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Zara Kessler, Yale College Class of 2012 John Hersey's Yale Education
written for Professor John Gaddis, The Art of Biography, HIST215J

An excerpt: On May 25, 1965, John Hersey was just over three weeks away from his 61st birthday and qualified for practically any writing job one could offer him. He was a fiction writer of the highest caliber: his 1944 novel about the Allied occupation of Italy, A Bell for Adano, had won the Pulitzer Prize, and his 1950 novel about the Jewish ghetto in Warsaw, The Wall, had been awarded the Daroff Award from the Jewish Book Council of America.1  In 1953, he had become the youngest writer to ever be elected to the American Academy of Arts and Letters.3 Still, Hersey was perhaps best known as a prolific journalist, a man who had traveled to China, the South Pacific, and the Mediterranean as a correspondent for Time and Life during World War II and whose Hiroshima, chronicling the experiences of six individuals who survived the atomic bomb explosion and its aftermath, was so powerful that, for the first time in history, The New Yorker dedicated its whole issue (on August 31, 1946) to printing the piece in its entirety.3 Albert Einstein allegedly ordered a thousand copies. Bernard Baruch wanted five hundred. The Book-of-the-Month club’s director sent the piece for free to all members because it was, “hard to conceive of anything being written that could be of more importance at this moment to the human race.4”

And yet, on that Tuesday evening in May 1965, John Hersey accepted a position that had
few ties to writing, a post that, at least in the eyes of those bent on preserving the history, tradition, and insularity of higher education, he was woefully unqualified. That night, Yale University President Kingman Brewster, Jr., appointed Hersey Master of Pierson College, a job that entailed playing counselor, mentor, and surrogate father to 350 students and 75 fellows living in one of Yale’s 12 residential communities.5 Hersey would become the first man to assume such a position who was not an academic.6 New York Times called the appointment, “another departure from the academic custom under Kingman Brewster Jr., president of Yale. Masters are usually picked from the faculty. Nearly all of them continue teaching.7” Not only had Hersey never taught at Yale, but he also did not plan to begin doing so once he moved into his new three-story residence at 231 Park Street in the summer of 1965.8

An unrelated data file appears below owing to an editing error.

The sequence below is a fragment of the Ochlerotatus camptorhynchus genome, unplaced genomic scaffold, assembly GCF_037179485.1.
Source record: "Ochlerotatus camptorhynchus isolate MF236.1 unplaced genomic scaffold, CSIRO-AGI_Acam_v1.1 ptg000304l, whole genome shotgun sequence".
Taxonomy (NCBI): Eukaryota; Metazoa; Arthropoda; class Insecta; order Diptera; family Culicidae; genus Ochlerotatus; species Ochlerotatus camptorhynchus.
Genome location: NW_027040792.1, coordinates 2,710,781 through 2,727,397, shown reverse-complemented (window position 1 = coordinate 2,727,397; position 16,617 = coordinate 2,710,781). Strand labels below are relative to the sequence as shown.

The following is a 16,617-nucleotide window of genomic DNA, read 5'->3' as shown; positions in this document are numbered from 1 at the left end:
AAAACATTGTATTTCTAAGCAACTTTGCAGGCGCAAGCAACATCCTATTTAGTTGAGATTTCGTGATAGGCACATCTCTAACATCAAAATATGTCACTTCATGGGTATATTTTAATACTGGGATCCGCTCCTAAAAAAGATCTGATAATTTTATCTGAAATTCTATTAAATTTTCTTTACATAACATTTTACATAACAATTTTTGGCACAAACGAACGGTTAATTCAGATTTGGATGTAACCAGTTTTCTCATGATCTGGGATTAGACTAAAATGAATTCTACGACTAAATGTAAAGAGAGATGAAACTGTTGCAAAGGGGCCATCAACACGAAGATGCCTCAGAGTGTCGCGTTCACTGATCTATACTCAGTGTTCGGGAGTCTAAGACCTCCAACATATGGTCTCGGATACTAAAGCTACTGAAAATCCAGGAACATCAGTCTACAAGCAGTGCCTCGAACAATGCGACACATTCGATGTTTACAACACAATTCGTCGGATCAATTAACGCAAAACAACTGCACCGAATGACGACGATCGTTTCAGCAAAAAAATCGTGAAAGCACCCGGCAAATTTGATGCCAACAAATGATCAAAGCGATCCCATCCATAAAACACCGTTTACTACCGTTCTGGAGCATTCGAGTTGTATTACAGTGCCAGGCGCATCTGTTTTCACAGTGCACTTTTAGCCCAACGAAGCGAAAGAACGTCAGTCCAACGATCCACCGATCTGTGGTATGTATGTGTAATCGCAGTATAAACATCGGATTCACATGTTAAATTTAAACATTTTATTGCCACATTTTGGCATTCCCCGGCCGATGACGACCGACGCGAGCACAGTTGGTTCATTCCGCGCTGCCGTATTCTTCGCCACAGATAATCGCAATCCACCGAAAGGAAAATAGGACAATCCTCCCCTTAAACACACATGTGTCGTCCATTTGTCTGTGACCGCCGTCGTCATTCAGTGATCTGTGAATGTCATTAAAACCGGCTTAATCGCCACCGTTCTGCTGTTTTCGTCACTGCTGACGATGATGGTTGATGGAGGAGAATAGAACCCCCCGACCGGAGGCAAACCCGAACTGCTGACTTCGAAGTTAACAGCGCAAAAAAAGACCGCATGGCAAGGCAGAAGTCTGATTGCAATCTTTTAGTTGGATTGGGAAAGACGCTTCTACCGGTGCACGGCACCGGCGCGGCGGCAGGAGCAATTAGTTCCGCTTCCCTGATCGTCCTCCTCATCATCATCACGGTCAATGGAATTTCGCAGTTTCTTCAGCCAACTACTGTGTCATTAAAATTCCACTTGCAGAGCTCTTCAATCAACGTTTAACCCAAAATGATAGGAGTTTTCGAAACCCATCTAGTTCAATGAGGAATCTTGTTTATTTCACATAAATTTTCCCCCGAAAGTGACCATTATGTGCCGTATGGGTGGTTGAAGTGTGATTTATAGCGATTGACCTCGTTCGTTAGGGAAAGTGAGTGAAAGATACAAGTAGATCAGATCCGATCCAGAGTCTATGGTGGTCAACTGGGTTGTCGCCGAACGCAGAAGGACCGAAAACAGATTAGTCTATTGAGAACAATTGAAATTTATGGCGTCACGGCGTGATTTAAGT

Read the article: Zara Kessler, John Hersey's Yale Education

1 Great American Writers. R. Baird Shuman, Ed. Vol. 5. New York: Marshall Cavendish, 2002, pp. 696, 686.
2 David Sanders, John Hersey Revisited. Boston: Twayne Publishers, 1991, p. xiv.
3 Ibid, p. xiii. Great American Writers, p. 693. Thomas Kunkel, Genius in Disguise: Harold Ross of The New Yorker. New York: Carroll & Graf Publishers, Inc., 1995, p. 373.
4 Sanders, John Hersey Revisited, p. 19.
5 McCandlish Phillips, “Hersey is Named Master at Yale.” The New York Times, May 26, 1965. In Kingman Brewster, Jr. (henceforth KB), President of Yale University, Records (henceforth KBR) (RU 11). Manuscripts and Archives, Yale University Library. Series 1, Box 204, Folder4.
6 Carter Wiseman, “A Life in Writing.” Yale Alumni Magazine, October 1993:
http://www.yalealumnimagazine.com/issues/93_10/hersey.html.
7 Phillips. Michael Winger, “Hersey Appointed Pierson Master; Novelist to Assume Duties July 1.” Yale Daily News,
May 26, 1965: http://digital.library.yale.edu/u?/yale-ydn,51897.
8 Phillips.

Image: Quincy Porter, retiring Pierson master, and successor John Hersey in Pierson courtyard (Yale Daily News, May 26, 1965).

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